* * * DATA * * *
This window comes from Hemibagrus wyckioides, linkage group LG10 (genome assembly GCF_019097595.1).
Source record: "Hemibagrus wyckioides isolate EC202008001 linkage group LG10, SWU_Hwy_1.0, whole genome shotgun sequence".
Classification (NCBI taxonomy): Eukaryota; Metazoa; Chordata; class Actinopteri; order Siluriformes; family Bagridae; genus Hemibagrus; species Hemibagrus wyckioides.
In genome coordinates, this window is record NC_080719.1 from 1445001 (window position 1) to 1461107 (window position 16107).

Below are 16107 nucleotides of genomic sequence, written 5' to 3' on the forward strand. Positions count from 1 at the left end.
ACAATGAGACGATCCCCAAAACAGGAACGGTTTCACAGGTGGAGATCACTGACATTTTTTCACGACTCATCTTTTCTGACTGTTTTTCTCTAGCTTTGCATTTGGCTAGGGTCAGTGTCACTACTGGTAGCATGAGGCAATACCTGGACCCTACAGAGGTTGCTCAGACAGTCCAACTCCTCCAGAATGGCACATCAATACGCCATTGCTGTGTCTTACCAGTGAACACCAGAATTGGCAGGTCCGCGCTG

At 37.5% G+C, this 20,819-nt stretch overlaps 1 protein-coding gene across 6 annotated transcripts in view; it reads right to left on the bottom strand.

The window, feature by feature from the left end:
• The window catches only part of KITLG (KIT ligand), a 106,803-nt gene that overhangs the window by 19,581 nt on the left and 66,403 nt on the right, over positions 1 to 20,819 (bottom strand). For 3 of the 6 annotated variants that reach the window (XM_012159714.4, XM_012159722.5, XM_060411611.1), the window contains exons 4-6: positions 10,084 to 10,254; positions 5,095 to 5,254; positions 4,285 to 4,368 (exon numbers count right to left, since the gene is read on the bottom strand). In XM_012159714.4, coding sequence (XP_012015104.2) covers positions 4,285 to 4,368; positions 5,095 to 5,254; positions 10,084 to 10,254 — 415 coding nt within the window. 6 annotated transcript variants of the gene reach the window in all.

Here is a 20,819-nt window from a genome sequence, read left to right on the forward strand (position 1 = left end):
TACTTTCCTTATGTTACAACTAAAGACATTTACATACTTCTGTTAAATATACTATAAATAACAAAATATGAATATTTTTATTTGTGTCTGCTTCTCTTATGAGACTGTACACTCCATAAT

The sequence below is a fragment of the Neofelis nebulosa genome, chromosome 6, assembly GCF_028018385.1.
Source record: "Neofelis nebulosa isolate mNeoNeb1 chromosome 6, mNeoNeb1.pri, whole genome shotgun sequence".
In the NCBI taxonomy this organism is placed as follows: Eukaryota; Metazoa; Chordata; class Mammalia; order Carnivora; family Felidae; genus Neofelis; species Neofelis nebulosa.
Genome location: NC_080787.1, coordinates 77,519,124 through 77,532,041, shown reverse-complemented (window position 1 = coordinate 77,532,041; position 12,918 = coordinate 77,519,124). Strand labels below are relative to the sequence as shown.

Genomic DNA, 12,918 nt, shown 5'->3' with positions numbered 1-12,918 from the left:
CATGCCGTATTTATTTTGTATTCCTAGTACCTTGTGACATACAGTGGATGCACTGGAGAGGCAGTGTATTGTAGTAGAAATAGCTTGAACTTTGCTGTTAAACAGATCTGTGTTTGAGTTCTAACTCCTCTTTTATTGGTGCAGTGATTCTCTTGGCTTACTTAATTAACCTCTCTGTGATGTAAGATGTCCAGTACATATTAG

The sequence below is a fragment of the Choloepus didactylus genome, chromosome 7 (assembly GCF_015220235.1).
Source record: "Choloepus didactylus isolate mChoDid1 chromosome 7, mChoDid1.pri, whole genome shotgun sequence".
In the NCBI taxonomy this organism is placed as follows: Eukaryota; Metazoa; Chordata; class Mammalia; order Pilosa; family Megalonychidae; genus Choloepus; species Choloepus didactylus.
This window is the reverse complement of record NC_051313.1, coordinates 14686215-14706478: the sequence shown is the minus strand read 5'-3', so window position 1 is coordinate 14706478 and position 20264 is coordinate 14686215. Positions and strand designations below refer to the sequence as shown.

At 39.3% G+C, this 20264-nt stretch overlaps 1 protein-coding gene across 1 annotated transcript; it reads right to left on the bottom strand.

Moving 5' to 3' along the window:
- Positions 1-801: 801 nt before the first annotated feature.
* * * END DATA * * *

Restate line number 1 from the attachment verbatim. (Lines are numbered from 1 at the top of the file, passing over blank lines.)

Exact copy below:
This window comes from Hemibagrus wyckioides, linkage group LG10 (genome assembly GCF_019097595.1).